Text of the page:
Joyce Gan spent a week in Guided Prayer, using the "Ignatian Contemplation" method. Here's what she experienced.

WHEN FATHER WILLIAM HENG came to my parish to talk about the Week of Guided Prayer, my interest was aroused. I was on my second journey as a sponsor after my baptism in 2004 and whereas I had been fearless in serving God on my first journey, I had been more hesitant and careful on my second. Journeys can be very spiritually trying…

I needed to discern where God really was in my life at that stage. For the next week, I made my way to the chapel at my Holy Spirit parish for an hour's prayer, contemplation, reflection and sharing with my prayer guide before going to work. It was a very tough journey to make.

Every morning, I knelt at the pews praying and asking for a particular grace from God before starting my reflections. If I kept my eyes open, I would notice the few other people praying in the chapel too and I would start imagining what troubles they must have to be there so early in the morning.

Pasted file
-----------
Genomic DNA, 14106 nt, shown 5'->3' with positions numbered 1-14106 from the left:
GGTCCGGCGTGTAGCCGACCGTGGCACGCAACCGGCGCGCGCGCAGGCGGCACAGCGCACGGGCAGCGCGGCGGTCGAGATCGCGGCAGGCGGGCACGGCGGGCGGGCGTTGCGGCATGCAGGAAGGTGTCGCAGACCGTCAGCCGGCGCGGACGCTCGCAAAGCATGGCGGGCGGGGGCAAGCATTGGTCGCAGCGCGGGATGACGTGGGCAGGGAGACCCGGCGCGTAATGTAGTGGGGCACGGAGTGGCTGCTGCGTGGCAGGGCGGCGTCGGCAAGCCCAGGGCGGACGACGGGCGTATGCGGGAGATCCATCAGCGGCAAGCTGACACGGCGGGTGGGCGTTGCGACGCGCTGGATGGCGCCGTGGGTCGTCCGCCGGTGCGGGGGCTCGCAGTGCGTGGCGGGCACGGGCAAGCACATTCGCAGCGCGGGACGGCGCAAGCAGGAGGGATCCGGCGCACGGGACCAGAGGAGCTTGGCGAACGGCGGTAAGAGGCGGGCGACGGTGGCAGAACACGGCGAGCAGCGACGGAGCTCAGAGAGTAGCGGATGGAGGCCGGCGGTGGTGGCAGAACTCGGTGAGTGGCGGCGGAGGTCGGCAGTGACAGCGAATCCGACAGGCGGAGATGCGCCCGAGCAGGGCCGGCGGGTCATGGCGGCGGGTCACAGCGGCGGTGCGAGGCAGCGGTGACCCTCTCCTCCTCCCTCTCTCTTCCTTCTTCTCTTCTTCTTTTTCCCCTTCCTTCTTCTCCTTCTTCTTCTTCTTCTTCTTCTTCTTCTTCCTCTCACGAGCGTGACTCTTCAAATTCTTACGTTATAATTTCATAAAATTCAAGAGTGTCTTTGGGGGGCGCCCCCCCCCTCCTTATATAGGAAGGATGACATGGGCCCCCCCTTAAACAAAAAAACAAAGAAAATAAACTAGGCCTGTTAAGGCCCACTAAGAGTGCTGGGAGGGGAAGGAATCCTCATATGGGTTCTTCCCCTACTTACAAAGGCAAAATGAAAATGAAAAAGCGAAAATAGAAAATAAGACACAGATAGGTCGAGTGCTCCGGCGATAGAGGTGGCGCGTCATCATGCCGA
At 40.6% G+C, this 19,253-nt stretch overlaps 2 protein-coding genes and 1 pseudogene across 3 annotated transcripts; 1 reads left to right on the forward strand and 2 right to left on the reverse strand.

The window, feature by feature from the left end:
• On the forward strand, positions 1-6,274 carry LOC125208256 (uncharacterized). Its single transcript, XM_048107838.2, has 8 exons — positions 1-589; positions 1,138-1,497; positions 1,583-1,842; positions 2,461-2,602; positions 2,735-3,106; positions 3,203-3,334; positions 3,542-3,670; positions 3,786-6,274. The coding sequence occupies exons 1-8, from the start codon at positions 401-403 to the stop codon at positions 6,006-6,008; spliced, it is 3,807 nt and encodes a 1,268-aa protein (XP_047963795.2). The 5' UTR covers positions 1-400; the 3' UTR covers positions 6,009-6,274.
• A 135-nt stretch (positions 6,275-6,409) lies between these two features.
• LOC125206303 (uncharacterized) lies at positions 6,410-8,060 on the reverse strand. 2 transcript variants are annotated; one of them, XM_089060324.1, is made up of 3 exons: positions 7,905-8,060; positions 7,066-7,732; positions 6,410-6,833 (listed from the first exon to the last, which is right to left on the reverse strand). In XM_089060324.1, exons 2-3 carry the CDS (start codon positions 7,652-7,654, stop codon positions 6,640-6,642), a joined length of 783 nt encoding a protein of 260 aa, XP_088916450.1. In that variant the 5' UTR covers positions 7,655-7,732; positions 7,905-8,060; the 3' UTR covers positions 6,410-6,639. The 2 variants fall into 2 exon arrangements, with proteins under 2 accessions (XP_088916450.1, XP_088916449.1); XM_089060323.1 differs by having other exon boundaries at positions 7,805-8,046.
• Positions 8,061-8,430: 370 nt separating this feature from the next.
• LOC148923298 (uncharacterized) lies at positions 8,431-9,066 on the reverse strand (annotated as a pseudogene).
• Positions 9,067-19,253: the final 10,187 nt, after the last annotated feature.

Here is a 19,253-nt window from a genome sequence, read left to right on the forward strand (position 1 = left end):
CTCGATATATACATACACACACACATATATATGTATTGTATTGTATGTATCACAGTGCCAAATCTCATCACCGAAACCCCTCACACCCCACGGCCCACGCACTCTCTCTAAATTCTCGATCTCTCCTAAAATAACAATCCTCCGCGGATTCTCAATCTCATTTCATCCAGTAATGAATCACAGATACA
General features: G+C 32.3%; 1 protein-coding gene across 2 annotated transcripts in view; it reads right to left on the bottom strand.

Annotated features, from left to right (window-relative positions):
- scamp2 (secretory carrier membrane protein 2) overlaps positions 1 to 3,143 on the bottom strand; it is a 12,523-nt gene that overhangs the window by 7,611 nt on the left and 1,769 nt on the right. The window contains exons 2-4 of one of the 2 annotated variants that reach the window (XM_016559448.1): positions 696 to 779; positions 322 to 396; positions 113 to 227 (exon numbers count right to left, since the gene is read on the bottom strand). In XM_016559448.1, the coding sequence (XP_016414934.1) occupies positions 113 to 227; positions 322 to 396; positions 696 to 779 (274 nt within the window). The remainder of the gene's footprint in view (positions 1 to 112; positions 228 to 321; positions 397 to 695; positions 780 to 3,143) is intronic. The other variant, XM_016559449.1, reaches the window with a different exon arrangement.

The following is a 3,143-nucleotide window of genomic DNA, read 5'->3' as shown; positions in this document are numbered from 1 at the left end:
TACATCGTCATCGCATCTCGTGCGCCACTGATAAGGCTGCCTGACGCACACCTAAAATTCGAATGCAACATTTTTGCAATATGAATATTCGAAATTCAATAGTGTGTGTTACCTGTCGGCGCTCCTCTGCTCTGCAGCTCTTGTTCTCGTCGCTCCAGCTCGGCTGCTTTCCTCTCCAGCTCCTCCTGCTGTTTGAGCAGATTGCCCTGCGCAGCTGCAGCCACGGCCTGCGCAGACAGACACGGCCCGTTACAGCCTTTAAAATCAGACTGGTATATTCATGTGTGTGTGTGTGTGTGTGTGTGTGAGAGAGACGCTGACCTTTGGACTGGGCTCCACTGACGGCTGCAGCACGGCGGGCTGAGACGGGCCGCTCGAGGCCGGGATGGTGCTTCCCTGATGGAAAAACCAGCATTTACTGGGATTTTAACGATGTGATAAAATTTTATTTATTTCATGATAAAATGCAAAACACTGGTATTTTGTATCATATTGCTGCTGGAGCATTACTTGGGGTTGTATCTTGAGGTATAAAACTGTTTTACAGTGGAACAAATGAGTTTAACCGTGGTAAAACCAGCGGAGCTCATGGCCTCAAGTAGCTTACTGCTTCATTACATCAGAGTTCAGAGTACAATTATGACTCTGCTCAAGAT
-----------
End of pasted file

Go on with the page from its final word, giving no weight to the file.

At these times, the prayer guide's advice always reminded me that anything that takes my attention away from God cannot be from God. So I would close my eyes and begin my battle with Sleep as I tried to reflect on my readings.

My first passage was John 1:35-39 - The Good Disciple. I used the "Ignatian Contemplation" method where I tried to imagine myself in that scene. The grace I asked for was for God to reveal his place in my life to me.

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As I went through my reflection, I could not decipher how much of it was my contemplation and how much of it was a dream. However, towards the end of the half hour, I suddenly "entered" the passage and I was John the Baptist, waiting with two of "my" disciples when Jesus walked by. "I" pointed Christ out to "my" disciples who hesitated at first and then followed him. In my contemplation, "I" felt bittersweet emotions and everything made sense immediately.